By Damian Reece
Head of Business, Telegraph Media Group
Mr Williams was said to be worried about the restructuring plans
Enter the pink neon lobby of EMI Group's west London headquarters and you enter an endangered habitat.
The big beasts of the music industry, from Coldplay to Robbie Williams, still stalk its corridors, still ride the glass elevator to the executive floor, but the future of this most famous of name in the British music industry is as uncertain as the inspiration behind the next big hit.
Its Abbey Road studios were immortalised by the Beatles, its corporate culture demonised by the Sex Pistols.
EMI has had a colourful history.
But perhaps its most dramatic chapter has only just begun.
It's a tale of how a company based on the best of British music talent is struggling to overcome huge losses in the face of mounting recession and multi-billion pound debts resulting from its takeover by a private equity firm.
EMI is keen to get more value from its back catalogue
In 2007 the company, already struggling to come to terms with declining CD sales and rising piracy through illegal digital downloads, was taken over by Terra Firma and its chief executive, Guy Hands.
After recently disclosing huge losses of £757m, Mr Hands and his team are now struggling to turn the business round and meet the enormous cost of debts worth £2.6bn borrowed from the now deeply troubled bank Citigroup.
In his first extended broadcast interview since completing the acquisition just over a year ago, Mr Hands, probably Europe's best-known dealmaker, gives a thorough and candid account of one of the most difficult deals of his life.
"I thought it was appropriate to put myself in the firing line, and I've got some brickbats, and it's been very painful, but frankly that's what a good businessman should do, they shouldn't go and hide," he says.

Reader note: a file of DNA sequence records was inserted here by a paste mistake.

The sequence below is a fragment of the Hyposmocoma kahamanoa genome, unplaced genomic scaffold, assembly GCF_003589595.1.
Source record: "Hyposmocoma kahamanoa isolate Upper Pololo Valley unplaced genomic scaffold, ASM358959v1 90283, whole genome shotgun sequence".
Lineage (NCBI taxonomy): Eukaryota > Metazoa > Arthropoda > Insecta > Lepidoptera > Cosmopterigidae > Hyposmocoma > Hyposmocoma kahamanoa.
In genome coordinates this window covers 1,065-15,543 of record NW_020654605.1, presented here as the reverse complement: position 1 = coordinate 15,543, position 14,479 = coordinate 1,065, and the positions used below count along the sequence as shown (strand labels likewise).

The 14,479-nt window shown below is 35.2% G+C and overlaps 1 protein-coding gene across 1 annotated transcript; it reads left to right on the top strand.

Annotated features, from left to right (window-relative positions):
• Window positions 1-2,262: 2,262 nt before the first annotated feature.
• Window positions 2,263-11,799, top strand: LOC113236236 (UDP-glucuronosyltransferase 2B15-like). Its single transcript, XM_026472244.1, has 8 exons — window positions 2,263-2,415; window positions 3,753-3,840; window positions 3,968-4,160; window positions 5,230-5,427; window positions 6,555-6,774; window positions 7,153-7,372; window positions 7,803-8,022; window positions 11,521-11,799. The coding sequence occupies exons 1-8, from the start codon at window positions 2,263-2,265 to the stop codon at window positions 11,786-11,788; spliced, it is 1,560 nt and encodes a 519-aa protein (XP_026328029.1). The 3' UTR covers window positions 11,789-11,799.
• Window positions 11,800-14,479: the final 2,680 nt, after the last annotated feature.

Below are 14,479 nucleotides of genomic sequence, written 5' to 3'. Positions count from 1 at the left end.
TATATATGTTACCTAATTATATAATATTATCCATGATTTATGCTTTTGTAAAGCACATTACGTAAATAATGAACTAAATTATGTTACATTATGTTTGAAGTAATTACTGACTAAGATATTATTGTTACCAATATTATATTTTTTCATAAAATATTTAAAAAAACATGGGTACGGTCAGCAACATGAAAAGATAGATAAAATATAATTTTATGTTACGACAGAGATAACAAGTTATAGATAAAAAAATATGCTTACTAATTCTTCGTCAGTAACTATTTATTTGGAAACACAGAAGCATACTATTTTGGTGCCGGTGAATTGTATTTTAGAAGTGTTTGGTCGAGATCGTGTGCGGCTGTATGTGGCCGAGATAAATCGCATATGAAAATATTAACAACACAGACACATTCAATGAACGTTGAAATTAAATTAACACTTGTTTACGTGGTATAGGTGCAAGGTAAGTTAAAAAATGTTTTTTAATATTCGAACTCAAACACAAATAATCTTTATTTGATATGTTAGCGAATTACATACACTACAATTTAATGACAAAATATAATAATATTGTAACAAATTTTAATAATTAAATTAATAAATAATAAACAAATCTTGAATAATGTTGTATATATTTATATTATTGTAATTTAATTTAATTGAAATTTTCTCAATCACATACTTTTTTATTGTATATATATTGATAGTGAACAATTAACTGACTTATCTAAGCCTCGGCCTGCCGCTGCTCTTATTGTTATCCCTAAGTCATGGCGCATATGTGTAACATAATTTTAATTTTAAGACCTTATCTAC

But it's not just the finances of this deal that have proved challenging.
The recording stars and their managers have also been outspoken in their criticism of Guy Hands and his private equity style of doing things.
Jazz Summers, manager to star acts such as the Verve, was not alone in feeling Mr Hands was the wrong man for the job of fixing EMI.
"I think what he's done in the past is he's gone in and said, 'Here are whatever pubs he's bought, this is how we're going to turn them round.'
"And here's a load of service stations in Germany and we've sorted out the toilets and now everything is working right, and it was really badly run before.
"And he started to do that in the music industry but what it did was it de-motivated everybody you would ever want to meet, because none of them knew whether they were going to get a job.
"And then he went out, unfortunately for him, and said artists were taking big advances and not working very hard and that got under all our skins."
But Mr Hands vigorously defends his approach, and explains how he believes his new management team are going to return EMI to long term profitability.
He also reveals a penchant for Meatloaf - the recording artist, not the food.
He says there is a lot of value in the group.
"Firstly it has what is the best publishing business in the world, which is about 80% per cent of its value, and secondly it has the most extraordinary historical catalogue of artists and music.
"The catalogue was actually better than we expected. There was an awful lot that was not being exploited; we saw that with time, care, attention and frankly money, that catalogue could be brought to life.
"Where we were disappointed was where we were with new music, where the results were actually quite a lot worse than we were expecting," he says.
"We have to make the very difficult decision of deciding who we think can bring the business forward and who won't.
"Making those decisions is not pleasant, but the reality was, the EMI that we purchased was not working, and it needed change."
Peace breaking out
But while City of London financiers, beset by a fearful credit crunch, worry about more fall-out from EMI's financial struggle, peace seems to be breaking out in at least some parts of Rock 'n' Roll land.
EMI has recently signed Depeche Mode on a new worldwide contract and gained the backing of their manager Jonathan Kessler.
As for Guy Hands, the possibility of failure does not figure.
"I think EMI will end up being profitable, I passionately believe that," he says.
"I think it will take us longer than we expected, and clearly our commitment to it in terms of money is bigger than we expected it to be, but we've been totally determined all the way through to do the best for the company in our belief that we will succeed."
The EMI Story is broadcast on BBC Radio 4 on 13 December at 1030 GMT.